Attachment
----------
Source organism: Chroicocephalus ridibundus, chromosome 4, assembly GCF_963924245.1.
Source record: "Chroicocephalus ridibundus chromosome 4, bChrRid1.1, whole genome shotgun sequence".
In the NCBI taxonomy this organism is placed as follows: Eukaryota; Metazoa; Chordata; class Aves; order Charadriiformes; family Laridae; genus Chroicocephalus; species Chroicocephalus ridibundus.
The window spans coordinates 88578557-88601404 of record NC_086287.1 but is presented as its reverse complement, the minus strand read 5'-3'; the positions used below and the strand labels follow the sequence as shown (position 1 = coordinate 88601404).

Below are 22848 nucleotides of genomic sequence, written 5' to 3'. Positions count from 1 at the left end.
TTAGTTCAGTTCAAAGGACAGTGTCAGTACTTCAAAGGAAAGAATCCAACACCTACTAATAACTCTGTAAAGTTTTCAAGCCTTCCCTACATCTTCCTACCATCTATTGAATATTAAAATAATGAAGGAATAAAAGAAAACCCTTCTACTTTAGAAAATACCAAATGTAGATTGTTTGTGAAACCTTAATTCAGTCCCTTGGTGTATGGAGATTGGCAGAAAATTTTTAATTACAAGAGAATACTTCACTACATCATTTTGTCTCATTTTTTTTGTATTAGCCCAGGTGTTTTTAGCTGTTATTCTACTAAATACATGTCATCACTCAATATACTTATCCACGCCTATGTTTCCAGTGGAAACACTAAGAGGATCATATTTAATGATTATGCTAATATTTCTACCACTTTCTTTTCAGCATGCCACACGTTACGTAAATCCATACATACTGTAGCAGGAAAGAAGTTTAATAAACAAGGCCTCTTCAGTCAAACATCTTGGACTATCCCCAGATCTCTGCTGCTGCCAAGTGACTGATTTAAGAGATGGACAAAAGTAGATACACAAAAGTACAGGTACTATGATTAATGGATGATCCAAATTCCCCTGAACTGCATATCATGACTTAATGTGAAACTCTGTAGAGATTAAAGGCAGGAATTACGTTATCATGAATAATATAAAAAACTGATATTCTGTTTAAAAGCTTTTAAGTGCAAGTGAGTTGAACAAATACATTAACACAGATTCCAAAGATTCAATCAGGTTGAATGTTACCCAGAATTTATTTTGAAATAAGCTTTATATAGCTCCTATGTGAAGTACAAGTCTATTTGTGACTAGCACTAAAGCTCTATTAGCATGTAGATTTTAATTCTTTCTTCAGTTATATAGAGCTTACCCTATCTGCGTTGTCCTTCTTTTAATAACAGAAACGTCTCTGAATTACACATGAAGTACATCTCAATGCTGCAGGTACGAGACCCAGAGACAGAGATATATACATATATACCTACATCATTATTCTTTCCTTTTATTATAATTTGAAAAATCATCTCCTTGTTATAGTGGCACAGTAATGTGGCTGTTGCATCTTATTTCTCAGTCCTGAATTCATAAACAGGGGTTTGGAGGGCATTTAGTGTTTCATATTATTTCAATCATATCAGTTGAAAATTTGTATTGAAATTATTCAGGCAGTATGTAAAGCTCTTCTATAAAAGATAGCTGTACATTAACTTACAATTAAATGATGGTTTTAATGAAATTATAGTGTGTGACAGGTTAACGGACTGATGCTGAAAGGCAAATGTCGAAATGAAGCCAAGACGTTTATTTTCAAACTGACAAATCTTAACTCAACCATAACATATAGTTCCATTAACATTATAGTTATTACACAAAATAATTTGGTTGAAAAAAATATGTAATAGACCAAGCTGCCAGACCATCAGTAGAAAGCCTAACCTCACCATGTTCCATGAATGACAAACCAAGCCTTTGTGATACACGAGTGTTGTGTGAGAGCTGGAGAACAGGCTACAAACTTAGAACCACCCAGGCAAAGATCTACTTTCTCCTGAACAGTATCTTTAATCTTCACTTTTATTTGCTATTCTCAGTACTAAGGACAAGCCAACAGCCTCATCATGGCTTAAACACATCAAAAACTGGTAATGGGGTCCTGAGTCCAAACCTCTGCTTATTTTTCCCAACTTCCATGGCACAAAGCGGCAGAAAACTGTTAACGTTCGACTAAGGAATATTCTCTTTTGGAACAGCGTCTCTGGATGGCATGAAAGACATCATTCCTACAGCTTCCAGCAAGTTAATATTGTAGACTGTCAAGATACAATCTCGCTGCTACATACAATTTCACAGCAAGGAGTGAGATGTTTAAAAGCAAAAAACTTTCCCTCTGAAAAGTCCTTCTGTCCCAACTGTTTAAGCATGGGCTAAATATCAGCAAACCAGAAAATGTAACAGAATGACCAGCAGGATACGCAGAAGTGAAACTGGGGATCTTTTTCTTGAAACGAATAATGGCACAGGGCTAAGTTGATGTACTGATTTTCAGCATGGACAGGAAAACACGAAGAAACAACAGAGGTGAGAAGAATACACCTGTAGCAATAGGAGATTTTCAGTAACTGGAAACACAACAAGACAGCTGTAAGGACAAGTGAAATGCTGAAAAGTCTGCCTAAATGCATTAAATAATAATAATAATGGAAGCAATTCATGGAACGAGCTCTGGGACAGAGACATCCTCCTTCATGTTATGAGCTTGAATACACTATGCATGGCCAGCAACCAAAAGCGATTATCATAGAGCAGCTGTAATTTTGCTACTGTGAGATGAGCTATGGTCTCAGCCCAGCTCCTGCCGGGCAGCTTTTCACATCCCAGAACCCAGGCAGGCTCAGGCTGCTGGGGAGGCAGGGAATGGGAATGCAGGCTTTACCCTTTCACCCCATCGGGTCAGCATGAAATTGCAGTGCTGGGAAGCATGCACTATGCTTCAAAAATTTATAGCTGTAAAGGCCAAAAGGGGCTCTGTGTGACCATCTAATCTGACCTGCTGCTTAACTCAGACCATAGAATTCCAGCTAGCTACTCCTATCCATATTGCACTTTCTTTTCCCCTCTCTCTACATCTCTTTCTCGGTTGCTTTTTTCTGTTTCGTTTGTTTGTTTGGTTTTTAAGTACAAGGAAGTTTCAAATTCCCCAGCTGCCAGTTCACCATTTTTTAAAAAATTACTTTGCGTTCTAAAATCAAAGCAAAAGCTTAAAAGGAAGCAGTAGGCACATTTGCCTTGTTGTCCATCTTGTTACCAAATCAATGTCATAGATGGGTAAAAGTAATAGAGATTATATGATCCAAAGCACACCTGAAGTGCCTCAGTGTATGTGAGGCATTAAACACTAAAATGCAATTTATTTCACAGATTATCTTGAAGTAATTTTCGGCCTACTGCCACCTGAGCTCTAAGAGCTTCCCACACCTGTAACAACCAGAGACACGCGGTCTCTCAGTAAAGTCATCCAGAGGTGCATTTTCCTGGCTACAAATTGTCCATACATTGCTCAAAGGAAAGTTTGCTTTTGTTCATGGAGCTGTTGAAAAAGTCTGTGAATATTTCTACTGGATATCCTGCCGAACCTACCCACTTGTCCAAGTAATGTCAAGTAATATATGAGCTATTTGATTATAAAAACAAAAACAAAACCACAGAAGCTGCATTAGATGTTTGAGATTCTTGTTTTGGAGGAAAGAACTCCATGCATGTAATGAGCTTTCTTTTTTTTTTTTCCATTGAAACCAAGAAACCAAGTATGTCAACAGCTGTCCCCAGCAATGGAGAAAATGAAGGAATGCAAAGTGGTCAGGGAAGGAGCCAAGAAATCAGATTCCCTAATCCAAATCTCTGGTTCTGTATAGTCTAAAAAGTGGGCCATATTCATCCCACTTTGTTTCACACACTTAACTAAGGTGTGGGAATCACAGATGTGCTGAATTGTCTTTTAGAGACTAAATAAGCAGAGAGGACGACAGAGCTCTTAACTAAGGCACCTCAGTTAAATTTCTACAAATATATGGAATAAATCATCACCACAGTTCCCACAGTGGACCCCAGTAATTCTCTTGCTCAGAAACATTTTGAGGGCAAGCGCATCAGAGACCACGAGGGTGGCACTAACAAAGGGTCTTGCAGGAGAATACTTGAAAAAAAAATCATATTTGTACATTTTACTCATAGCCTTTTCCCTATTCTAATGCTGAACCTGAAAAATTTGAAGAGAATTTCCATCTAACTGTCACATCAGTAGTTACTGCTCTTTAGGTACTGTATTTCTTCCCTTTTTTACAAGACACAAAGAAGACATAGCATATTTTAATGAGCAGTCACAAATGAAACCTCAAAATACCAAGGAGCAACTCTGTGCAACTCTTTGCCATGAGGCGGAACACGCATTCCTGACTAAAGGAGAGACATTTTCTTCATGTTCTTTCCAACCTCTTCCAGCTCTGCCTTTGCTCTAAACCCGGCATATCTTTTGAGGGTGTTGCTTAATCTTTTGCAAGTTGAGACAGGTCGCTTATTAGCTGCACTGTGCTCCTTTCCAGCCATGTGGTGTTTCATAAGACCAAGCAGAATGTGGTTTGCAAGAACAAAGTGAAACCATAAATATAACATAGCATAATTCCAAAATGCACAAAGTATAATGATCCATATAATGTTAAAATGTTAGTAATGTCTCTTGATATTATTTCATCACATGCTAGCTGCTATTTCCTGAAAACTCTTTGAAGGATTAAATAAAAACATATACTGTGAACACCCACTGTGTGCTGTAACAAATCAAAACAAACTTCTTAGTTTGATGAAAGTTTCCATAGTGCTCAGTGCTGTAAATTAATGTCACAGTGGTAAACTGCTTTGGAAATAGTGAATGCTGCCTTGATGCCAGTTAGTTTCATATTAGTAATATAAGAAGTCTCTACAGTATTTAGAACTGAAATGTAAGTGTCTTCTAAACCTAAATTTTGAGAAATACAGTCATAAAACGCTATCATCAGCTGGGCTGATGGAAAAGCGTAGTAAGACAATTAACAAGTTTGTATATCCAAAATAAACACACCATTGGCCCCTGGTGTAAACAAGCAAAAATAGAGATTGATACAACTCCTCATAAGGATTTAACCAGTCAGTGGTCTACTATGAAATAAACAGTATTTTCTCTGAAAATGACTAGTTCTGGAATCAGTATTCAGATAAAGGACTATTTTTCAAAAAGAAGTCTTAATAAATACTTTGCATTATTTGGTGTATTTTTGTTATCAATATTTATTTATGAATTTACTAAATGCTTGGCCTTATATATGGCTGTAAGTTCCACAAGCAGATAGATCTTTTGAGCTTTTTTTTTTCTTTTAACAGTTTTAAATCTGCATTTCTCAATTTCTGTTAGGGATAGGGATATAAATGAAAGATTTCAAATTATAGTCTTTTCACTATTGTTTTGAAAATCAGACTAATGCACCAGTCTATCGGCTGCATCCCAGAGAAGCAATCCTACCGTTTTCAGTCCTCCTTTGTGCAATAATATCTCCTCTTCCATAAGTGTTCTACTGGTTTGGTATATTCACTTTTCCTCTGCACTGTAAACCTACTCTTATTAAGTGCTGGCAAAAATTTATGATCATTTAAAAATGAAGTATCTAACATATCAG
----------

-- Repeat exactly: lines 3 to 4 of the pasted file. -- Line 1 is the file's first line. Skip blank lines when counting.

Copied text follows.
In the NCBI taxonomy this organism is placed as follows: Eukaryota; Metazoa; Chordata; class Aves; order Charadriiformes; family Laridae; genus Chroicocephalus; species Chroicocephalus ridibundus.
The window spans coordinates 88578557-88601404 of record NC_086287.1 but is presented as its reverse complement, the minus strand read 5'-3'; the positions used below and the strand labels follow the sequence as shown (position 1 = coordinate 88601404).